FALLOUT PROTECTION FOR…

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My wife’s grandmother recently passed away and my wife took a bunch of her old photos and papers, including this DOD pamphlet from 1966. The scan above is the back cover/front cover. Here’s the first inside page, with a cheerful note from LBJ:

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Here’s my favorite section:

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Akira — Tomer Hanuka

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Wittgenstein at the Cinema Admires Betty Grable — Eduardo Paolozzi

Wittgenstein at the Cinema Admires Betty Grable 1965 Sir Eduardo Paolozzi 1924-2005 Presented by Rose and Chris Prater through the Institute of Contemporary Prints 1975 http://www.tate.org.uk/art/work/P04766

Experience — Eduardo Paolozzi

Experience 1964 by Sir Eduardo Paolozzi 1924-2005

PK Dick’s Martian Time-Slip/Kafka regret (Books acquired and not acquired, 12.28.2016)

Two bucks.

Cover art by Darrell Sweet.

Here’s my riff on Philip K. Dick’s Martian Time-Slip.

I regret not picking up this edition of Kafka’s Amerika that same day:

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I reviewed Schocken’s latest translation of Amerika (not the one above) on Biblioklept like over eight years ago. I still have the black hardback, but I’d maybe exchange it for this beauty.

Two lovely Kafkas (Books acquired, 11.29.2016)

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Two volumes of Franz Kafka’s letters are forthcoming next month from SchockenLetters to Friends, Family, and Editors; and Letters to Felice.

Both covers are designed by Peter Mendelsund (as are all those lovely Schocken Kafka editions).

Schocken’s blurb for Friends, Family and Editors:

Collected after his death by his friend and literary executor Max Brod, here are more than two decades’ worth of Franz Kafka’s letters to the men and women with whom he maintained his closest personal relationships, from his years as a student in Prague in the early 1900s to his final months in the sanatorium near Vienna where he died in 1924.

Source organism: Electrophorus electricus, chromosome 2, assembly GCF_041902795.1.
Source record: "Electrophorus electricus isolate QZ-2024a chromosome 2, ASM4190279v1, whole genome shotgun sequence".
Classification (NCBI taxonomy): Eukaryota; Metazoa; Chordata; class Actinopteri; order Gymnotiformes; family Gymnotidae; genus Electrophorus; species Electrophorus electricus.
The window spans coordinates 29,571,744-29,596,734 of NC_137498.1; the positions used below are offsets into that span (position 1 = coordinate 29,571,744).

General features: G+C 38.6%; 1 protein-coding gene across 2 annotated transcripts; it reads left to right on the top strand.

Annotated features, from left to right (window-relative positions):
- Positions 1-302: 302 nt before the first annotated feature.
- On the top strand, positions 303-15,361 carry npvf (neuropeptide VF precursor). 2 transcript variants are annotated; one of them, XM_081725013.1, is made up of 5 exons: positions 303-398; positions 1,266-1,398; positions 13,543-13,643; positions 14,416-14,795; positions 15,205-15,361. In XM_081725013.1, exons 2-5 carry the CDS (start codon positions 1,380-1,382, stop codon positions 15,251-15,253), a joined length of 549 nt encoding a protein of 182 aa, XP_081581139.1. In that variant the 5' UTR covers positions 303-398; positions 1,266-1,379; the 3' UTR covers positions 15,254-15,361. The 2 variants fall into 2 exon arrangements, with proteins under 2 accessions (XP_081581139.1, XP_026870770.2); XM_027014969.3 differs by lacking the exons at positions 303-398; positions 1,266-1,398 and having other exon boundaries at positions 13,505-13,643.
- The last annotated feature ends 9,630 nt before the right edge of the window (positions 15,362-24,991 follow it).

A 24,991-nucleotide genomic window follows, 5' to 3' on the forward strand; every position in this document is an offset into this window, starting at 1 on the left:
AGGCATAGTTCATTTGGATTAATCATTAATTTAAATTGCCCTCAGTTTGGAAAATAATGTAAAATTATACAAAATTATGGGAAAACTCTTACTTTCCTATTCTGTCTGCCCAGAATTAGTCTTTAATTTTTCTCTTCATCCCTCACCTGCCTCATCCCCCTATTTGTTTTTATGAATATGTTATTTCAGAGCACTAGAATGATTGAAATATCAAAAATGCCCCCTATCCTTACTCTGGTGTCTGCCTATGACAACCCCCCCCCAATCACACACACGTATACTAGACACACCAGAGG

Sometimes surprisingly humorous, sometimes wrenchingly sad, they include charming notes to school friends; fascinating accounts to Brod about his work in its various stages of publication; correspondence with his publisher, Kurt Wolff, about manuscripts in progress, suggested book titles, type design, and late royalty statements; revealing exchanges with other young writers of the day, including Martin Buber and Felix Weltsch, on life, literature, and girls; and heartbreaking reports to his parents, sisters, and friends on the declining state of his health in the last months of his life.

And Felice:

Franz Kafka met Felice Bauer in August 1912, at the home of his friend Max Brod. Energetic, down-to-earth, and life-affirming, the twenty-five-year-old secretary was everything Kafka was not, and he was instantly smitten. Because he was living in Prague and she in Berlin, his courtship was largely an epistolary one—passionate, self-deprecating, and anxious letters sent almost daily, sometimes even two or three times a day. But soon after their engagement was announced in 1914, Kafka began to worry that marriage would interfere with his writing and his need for solitude.

The more than five hundred letters Kafka wrote to Felice—through their breakup, a second engagement in 1917, and their final parting in the fall of that year, when Kafka began to feel the effects of the tuberculosis that would eventually claim his life—reveal the full measure of his inner turmoil as he tried, in vain, to balance his desire for human connection with what he felt were the solitary demands of his craft.

I bought this for the cover (Book acquired, 11.22.2016)

I was looking for something else today—a book that might have been one of Pynchon’s sources for the Kabbalah stuff in Gravity’s Rainbow—when I came across this Penguin edition, Witchcraft and Sorcery, 1970, ed. Max Marwick. (I found a Pynchonian connection—easy to do, I know—when I opened the book to an essay entitled “Witchcraft amongst the Germanic and Slavonic Peoples”).

October — Alex Colville

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summon monsters? open the door? heal? or die?